If an attacker may try 10 billion (1E10) random numbers per second. And its attack can last 500 years (500*365*24*3600 = 1.5768E10 seconds).

Then the attacker will try 1E10*1.5768E10 = 1.5768E20 combinations.

Now suppose I have 100 billion (1E11) tokens, which are random numbers of n bits.

I want to calculate n so that the probability the attacker finds any token is around 1 in a billion (1E9).

I believe the answer is n = log2(1E11*1.5768E20/1E9) = 73.74 bits.


  1. Is this calculation correct?

  2. If instead of independent random numbers the attacker can avoid repeating numbers, how much is n? I guess I should use factorials, and I guess this relates to the birthday paradox, but my mathematics seems to escape me know.

  3. If simply knowing one of the tokens serves as authentication, what is the recommended n for an attacker with a few million dollars available, as of 2017?


By using the formula in https://en.wikipedia.org/wiki/Universally_unique_identifier#Collisions, with my specific numbers, in WolphramAlpha, I get: sqrt(2*(2^n)*ln(1/(1-(1/1E9))))=1.5768E20.

Wolphram solves for n: n=163.088. I guess this is the answer to my question 2. I think my calculation for question 1 is correct, but since question 2 is the more realistic scenario I am satisfied with that and will close this question.

  • $\begingroup$ 73 bit random numbers are a bad idea for token. Regardless of the existence of an attacker, you will randomly produce an identical token after on average $2^{\frac{73}{2}}$ or about 137 billion tokens (so, rare but feasible). $\endgroup$ Nov 2 '17 at 22:34
  • $\begingroup$ Why divide by 1e9 instead of multiplying by it? $\endgroup$ Nov 3 '17 at 6:42
  • $\begingroup$ @CodesInChaos : 1E9 is the probability that the attacker finds a token. When this probability grows, it gets easier for him. So the number of bits may be smaller. Therefore we should divide by it. $\endgroup$
    – MarcG
    Nov 4 '17 at 21:26
  • $\begingroup$ @ThomasM.DuBuisson 2^(73/2) is around 97 billion. How do you calculate that? And if this is so, does that mean my calculation is incorrect? In my calculation the attacker tries 100 billion tokens in 10 seconds (and I already have 100 billion tokens). Where is my calculation incorrect? $\endgroup$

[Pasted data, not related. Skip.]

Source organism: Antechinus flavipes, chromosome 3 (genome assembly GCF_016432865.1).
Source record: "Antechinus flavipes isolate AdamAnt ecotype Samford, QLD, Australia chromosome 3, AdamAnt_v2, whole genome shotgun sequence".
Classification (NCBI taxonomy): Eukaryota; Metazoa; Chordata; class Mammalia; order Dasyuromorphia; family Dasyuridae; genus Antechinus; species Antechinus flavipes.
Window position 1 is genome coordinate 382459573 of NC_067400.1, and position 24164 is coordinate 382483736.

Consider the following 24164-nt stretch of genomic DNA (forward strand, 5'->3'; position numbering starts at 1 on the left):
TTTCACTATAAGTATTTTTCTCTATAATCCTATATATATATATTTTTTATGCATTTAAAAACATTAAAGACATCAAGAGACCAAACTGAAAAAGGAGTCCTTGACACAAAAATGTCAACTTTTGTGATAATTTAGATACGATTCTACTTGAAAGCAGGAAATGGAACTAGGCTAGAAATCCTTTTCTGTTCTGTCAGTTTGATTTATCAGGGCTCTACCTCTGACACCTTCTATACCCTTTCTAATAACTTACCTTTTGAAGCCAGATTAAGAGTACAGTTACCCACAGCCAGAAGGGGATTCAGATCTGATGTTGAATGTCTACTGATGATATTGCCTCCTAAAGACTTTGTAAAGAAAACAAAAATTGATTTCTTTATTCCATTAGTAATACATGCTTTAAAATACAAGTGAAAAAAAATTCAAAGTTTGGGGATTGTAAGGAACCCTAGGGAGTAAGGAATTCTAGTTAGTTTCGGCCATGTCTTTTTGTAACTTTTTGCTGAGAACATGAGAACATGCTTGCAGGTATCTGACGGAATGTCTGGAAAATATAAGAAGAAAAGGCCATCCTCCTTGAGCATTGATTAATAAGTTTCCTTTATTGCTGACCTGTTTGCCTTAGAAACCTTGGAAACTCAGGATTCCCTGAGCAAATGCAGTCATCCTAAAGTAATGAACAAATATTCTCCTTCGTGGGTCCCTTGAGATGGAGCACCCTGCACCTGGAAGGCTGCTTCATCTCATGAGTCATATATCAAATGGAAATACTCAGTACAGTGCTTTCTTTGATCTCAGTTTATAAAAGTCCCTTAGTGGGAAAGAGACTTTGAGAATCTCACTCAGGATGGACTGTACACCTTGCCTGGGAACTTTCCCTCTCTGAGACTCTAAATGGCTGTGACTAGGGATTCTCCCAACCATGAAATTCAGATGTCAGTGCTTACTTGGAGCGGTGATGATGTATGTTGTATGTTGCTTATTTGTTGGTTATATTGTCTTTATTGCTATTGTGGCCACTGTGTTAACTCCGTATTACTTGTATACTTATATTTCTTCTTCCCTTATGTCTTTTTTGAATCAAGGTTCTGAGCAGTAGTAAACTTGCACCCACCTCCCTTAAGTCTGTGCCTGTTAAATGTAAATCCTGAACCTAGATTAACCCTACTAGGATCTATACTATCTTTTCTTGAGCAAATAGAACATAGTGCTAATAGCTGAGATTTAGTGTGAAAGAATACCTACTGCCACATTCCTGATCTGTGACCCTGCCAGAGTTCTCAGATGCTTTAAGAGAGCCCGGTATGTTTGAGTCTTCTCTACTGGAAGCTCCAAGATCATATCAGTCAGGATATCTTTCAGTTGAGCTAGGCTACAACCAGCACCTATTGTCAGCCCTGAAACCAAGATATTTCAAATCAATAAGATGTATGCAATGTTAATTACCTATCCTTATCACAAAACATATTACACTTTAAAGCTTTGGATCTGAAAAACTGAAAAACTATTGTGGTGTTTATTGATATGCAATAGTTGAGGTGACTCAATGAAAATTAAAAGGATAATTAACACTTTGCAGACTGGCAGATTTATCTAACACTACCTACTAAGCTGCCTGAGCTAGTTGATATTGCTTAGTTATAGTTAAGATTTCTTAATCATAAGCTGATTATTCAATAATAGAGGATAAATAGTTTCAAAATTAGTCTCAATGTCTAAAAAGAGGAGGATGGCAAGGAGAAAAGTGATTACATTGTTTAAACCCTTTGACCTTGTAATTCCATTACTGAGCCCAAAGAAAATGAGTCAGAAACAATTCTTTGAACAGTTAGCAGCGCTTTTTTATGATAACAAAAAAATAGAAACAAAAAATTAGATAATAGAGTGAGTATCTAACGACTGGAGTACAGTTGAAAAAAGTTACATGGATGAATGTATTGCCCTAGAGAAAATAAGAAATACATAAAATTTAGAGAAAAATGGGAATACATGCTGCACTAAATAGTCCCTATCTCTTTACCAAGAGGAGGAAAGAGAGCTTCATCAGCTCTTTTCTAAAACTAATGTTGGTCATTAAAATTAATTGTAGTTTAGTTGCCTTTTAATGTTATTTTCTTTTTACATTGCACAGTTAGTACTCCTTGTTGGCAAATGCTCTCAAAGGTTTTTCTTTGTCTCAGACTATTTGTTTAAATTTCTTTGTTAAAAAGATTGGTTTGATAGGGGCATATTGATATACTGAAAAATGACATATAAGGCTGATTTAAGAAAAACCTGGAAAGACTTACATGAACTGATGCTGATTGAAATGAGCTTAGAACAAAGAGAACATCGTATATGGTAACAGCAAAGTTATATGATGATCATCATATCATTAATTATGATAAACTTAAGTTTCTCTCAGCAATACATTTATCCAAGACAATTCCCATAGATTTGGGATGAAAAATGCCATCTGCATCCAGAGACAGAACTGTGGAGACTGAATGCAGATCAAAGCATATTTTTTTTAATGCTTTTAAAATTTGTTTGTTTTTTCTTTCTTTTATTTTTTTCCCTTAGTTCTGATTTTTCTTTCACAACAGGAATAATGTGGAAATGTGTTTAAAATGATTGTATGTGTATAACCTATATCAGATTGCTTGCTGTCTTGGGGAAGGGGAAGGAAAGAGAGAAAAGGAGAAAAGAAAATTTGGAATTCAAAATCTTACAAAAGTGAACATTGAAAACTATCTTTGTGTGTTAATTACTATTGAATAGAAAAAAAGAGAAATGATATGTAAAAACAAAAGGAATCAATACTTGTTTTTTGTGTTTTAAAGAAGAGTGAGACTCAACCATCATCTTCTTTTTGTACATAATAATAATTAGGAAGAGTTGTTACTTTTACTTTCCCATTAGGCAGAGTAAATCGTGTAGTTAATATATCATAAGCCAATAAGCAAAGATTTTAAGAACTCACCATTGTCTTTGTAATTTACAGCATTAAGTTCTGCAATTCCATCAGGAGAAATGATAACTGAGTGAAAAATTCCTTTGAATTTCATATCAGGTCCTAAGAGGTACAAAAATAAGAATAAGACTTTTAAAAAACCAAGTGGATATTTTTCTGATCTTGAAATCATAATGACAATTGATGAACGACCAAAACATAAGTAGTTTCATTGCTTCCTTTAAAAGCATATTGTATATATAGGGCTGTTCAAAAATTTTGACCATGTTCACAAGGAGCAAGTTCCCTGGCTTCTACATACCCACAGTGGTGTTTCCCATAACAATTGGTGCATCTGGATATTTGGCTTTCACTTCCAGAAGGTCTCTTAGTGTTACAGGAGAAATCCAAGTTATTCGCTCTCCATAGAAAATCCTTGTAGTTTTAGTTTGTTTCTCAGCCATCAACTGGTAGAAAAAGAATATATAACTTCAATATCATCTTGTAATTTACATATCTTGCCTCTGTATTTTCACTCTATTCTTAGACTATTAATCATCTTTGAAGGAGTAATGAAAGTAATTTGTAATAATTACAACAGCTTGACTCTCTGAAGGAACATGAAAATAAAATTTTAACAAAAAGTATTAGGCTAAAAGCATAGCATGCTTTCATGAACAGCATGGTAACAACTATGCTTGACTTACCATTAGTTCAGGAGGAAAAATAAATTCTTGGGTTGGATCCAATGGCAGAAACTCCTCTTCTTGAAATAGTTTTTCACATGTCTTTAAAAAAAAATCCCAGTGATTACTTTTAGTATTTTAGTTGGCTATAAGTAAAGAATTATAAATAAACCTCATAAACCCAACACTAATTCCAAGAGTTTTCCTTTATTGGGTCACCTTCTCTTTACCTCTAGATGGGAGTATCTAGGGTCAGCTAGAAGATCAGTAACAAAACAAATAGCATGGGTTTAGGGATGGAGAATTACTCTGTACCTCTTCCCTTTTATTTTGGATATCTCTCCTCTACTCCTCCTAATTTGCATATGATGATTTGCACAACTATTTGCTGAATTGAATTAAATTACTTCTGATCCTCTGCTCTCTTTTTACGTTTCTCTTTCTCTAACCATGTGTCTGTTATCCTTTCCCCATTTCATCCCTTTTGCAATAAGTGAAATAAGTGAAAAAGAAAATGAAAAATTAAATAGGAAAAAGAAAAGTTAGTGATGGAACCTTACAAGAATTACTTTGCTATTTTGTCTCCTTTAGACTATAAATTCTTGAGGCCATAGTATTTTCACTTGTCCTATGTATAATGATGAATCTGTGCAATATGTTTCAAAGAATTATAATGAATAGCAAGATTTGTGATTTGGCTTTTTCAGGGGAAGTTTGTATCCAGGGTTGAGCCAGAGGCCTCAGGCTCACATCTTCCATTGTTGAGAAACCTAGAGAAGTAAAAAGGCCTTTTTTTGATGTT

– MarcG
    Nov 4 '17 at 21:36
  • $\begingroup$ @MarcG I seem to have typed $74/2$ in the calculation but the point remains the same. Notice my comment explicitly was talking about producing duplicate tokens and ignored any attacker what-so-ever - this isn't an answer but a side-comment. Should tokens always be unique? Do you want ~100 billion without high probability of duplicates? If so, 73 bits is too small. $\endgroup$ Nov 4 '17 at 21:52

Well whilst AES can take 256 bit keys, it still only accepts a 128 bit IV. And the width of the AES block is considered secure in 2017. So that would be a good guide.

Also, there are type 4 UUIDs that use 122 bits of uncertainty and are currently in widespread use. There's not a lot more to say other than to extract this from my reference:-

Thus, for there to be a one in a billion chance of duplication, 103 trillion version 4 UUIDs must be generated.

Increasing the size to 128 bits would require 8e14 tokens for the same 1 in a billion risk of collision. Should be okay.

  • $\begingroup$ Using my 73.74 bits, that formula results in sqrt(2*(2^73.74)*ln(1/(1-(1/1E9)))) = 5.6 million tokens for 1 in a billion risk. This implies my calculation is wrong. Or it is right for random numbers, but it's not if the attacker can avoid repeating numbers, which is my question number 2. And that is the more realistic scenario. $\endgroup$
    – MarcG
    Nov 4 '17 at 22:05
  • $\begingroup$ By using that formula with my numers: sqrt(2*(2^n)*ln(1/(1-(1/1E9))))=1.5768E20 ➜ n = 163 bits. $\endgroup$
    – MarcG
    Nov 4 '17 at 22:09
  • $\begingroup$ @MarcG and that number is much closer to what cryptographers often target - a 192 bit value will have negligible chance of being duplicate and is too large to brute force. $\endgroup$ Nov 4 '17 at 22:19

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